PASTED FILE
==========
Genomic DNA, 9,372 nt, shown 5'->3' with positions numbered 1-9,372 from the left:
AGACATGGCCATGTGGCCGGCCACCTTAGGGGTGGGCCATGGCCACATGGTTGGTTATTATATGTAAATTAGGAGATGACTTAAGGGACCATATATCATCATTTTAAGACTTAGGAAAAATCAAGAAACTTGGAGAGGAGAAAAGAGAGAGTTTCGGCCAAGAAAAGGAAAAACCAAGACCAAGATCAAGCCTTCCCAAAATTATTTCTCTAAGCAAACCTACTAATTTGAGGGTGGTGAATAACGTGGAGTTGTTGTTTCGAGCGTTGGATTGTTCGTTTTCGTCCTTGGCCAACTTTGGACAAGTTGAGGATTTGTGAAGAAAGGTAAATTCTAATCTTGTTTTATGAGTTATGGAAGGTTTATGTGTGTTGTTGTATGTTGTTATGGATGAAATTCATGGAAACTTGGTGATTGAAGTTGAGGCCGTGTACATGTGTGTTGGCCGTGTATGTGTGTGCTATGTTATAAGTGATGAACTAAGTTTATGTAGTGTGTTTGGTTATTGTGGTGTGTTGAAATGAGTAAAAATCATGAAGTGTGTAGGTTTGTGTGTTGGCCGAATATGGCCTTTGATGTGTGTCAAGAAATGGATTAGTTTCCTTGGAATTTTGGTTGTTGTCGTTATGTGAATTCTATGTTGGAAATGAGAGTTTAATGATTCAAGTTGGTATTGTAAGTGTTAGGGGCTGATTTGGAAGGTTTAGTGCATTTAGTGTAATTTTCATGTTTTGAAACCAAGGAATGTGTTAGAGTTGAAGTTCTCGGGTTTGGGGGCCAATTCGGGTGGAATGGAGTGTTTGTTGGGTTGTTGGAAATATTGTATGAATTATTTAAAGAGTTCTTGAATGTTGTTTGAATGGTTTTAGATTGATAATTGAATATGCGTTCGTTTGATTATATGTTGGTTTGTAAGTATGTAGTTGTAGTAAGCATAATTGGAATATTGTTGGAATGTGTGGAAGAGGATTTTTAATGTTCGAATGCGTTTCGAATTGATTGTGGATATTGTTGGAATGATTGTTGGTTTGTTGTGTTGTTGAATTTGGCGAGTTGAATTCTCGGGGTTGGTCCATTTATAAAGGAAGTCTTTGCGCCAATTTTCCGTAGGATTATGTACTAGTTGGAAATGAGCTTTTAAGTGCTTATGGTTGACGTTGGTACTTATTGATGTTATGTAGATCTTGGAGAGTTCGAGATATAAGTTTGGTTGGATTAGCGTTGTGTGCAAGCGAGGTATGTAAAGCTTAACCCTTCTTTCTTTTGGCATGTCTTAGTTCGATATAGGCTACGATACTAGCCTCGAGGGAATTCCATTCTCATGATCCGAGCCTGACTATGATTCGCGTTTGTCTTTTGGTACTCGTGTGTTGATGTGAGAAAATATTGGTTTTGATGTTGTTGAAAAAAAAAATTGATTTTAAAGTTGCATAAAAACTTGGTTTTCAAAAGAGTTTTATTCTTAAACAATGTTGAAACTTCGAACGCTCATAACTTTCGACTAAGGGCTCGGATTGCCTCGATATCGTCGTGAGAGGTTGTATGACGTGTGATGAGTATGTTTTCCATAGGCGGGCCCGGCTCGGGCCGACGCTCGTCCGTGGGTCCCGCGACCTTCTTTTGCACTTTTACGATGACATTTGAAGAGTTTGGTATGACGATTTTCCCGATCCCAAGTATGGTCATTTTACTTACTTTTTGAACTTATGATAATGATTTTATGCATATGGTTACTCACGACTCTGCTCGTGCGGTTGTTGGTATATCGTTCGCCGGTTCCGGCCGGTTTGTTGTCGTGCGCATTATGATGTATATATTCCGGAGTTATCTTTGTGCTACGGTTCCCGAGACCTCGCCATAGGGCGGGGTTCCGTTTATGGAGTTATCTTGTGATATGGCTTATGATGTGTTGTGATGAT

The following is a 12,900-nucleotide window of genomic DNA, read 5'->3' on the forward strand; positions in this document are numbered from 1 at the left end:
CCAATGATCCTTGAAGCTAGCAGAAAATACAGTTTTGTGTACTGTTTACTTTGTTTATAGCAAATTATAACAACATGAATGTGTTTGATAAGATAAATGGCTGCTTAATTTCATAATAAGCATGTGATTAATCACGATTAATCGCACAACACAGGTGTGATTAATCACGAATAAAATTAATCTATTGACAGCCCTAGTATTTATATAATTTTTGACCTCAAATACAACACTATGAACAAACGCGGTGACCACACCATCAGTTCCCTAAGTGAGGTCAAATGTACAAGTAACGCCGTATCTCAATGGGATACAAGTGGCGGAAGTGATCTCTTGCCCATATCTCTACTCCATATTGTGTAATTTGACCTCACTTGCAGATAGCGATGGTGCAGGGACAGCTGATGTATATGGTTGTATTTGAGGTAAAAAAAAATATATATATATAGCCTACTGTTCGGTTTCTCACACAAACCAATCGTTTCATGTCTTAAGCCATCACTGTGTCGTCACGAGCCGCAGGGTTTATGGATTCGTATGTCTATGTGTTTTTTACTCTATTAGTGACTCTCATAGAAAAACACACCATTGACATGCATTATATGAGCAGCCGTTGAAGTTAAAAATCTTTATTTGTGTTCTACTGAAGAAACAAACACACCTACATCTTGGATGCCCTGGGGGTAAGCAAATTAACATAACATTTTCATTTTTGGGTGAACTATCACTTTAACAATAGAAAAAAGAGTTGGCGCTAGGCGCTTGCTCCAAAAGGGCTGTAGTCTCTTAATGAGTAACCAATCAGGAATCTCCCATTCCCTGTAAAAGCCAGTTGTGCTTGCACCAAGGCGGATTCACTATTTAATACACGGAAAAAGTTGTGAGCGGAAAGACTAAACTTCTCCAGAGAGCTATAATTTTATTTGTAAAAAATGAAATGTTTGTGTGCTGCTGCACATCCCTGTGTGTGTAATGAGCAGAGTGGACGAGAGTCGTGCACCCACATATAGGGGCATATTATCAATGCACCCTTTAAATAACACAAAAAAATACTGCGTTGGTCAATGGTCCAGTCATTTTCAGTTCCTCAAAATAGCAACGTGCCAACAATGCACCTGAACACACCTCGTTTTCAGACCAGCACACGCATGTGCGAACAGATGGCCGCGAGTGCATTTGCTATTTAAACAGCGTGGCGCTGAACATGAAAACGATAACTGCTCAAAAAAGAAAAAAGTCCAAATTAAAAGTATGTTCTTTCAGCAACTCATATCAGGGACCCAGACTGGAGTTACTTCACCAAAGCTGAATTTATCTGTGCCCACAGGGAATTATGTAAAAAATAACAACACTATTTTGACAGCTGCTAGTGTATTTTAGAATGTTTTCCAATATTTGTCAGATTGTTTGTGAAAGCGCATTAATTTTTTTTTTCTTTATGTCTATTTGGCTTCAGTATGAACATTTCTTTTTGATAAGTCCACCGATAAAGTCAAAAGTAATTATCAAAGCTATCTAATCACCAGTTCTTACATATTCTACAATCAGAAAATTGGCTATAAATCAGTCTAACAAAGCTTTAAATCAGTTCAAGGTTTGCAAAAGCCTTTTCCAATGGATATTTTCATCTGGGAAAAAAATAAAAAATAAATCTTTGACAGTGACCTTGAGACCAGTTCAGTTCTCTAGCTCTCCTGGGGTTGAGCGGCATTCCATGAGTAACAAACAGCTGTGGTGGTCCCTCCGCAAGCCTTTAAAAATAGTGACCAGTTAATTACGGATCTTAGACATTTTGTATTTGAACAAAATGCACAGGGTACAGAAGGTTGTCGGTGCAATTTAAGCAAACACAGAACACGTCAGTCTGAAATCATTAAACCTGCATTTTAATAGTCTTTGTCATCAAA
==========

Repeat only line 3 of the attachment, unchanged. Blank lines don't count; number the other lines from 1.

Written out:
The following is a 12,900-nucleotide window of genomic DNA, read 5'->3' on the forward strand; positions in this document are numbered from 1 at the left end: